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The History of Kent

Copyright Kent Past 2010

History of Kent’s Airfields

Whenever one thinks of Kent during the Second World War, invariably one iconic image stands out above all others: the Spitfire. It is this aircraft that, contrary to the actual history of the Battle of Britain in which the Hawker Hurricane deployed in greater numbers, symbolises the struggle during the early years of the war. Fuelled by romantic images conveyed by films such as the 1969 movie The Battle of Britain, this epic struggle is symbolised by images of tired but jovial pilots relaxing in deck chairs between sorties on hot, sunny days on rural airfields, with the gentle drone of spitfires in the background. Consequently, these airfields are almost as celebrated as the aircraft based there.

The list is by no means complete, although it does include the main airfields, which invariably played their part in both world wars.

Biggin Hill


RFC Bekesbourne, was established in 1916 as an emergency landing ground. It saw little action until the late period of WW1 when SE5a’s and Sopwith Camels were deployed to defend London against bombing raids. The station is significant because a certain Major Arthur Harris served there in December 1918 commanding 50 Squadron. He was later to achieve notoriety as ‘Bomber’ Harris, the main architect of the RAF’s strategic bombing campaign against Germany’s major cities in the later years of WW2.

Two Belfast Truss hangars were constructed in 1918, and they survived in situ until their roofs were ripped off by the great storm of 1987. During WW2 Bekesbourne' was mainly used for deploying Westland Lysander aircraft in support of the Dunkirk evacuation. Some original buildings remain in use as residential properties.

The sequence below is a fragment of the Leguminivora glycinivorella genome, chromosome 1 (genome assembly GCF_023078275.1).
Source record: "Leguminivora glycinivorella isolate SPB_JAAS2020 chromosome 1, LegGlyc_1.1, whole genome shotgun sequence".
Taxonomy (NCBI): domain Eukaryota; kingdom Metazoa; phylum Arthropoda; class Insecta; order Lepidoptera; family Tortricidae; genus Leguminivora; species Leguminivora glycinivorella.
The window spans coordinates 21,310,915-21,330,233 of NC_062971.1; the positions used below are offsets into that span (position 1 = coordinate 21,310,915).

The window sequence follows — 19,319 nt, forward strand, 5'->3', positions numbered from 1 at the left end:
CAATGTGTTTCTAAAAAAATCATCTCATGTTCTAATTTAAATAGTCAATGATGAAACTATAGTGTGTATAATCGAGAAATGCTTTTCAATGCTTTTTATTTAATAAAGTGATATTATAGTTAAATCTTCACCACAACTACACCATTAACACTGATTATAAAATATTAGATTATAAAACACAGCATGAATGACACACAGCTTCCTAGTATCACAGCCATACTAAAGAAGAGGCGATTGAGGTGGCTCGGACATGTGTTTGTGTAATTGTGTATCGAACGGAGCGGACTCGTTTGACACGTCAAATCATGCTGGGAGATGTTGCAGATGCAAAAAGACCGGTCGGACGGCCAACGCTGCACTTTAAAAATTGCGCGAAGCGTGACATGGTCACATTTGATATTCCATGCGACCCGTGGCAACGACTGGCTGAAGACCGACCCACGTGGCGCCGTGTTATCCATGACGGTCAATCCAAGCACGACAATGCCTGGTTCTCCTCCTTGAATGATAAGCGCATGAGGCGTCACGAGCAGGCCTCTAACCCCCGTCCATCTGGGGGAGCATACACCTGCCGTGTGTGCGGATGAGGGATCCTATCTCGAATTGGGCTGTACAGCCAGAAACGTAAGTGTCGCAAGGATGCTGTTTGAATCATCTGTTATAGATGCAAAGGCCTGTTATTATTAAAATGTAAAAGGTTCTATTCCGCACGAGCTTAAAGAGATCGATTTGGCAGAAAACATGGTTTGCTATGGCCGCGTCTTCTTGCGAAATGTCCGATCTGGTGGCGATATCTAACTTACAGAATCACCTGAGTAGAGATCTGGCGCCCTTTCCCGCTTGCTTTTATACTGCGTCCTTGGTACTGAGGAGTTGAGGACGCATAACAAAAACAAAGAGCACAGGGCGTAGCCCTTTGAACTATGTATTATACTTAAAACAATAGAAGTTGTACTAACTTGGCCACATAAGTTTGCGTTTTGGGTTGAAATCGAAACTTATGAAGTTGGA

RAF Biggin Hill is also famous for its role in the Battle of Britain, being used as one of the primary fighter bases and a major command centre. Spitfires and Hurricanes, deployed from the station, claimed 1400 enemy aircraft shot down at a cost of some 453 personnel killed. Biggin Hill opened during WW1 as a Royal Flying Corps base, with its main function being for wireless experiments. In 1917, it became part of the London Air Defence Area. The 141 squadron, equipped with Bristol fighters, were based there to defend the capital against attacks by German zeppelin airships and Gotha bombers.

Between the wars, the station was used for instrument testing, anti-aircraft and night flying training. It was closed for redevelopment, and the construction of new hangers between 1929 and 1932. During the Battle of Britain, the base was attacked twelve times with numerous buildings including workshops, stores, barracks and a hanger being completely wrecked.


Originally, Joyce Green Aerodrome, RFC Dartford was used prior to WWI by the Vickers aircraft company for testing prototype planes. During the war, it was used for training the RFC, and defensive operations against the zeppelins. It was not a popular airfield, being situated primarily on marshland, and Air Vice Marshal Gould Lee wrote:

‘To use this waterlogged field for testing now and then was reasonable and to take advantage of it as an emergency landing ground for Home Defence forces was credible, but to employ it as a flying training station was folly and as a Camel (i.e. Sopwith Camel aeroplane) training station was lunacy. A pupil taking off with a choked or failing engine had to choose, according to wind direction, between drowning in the Thames (half a mile wide at this point), crashing into the Vickers TNT (explosives) Works, sinking into a vast sewage farm, killing himself and numerous patients in a large isolation hospital, being electrocuted in an electrical station with acres of pylons and cables; or trying to turn and get back to the aerodrome. Unfortunately, many pupils confronted with disaster tried the last course and span to their deaths.’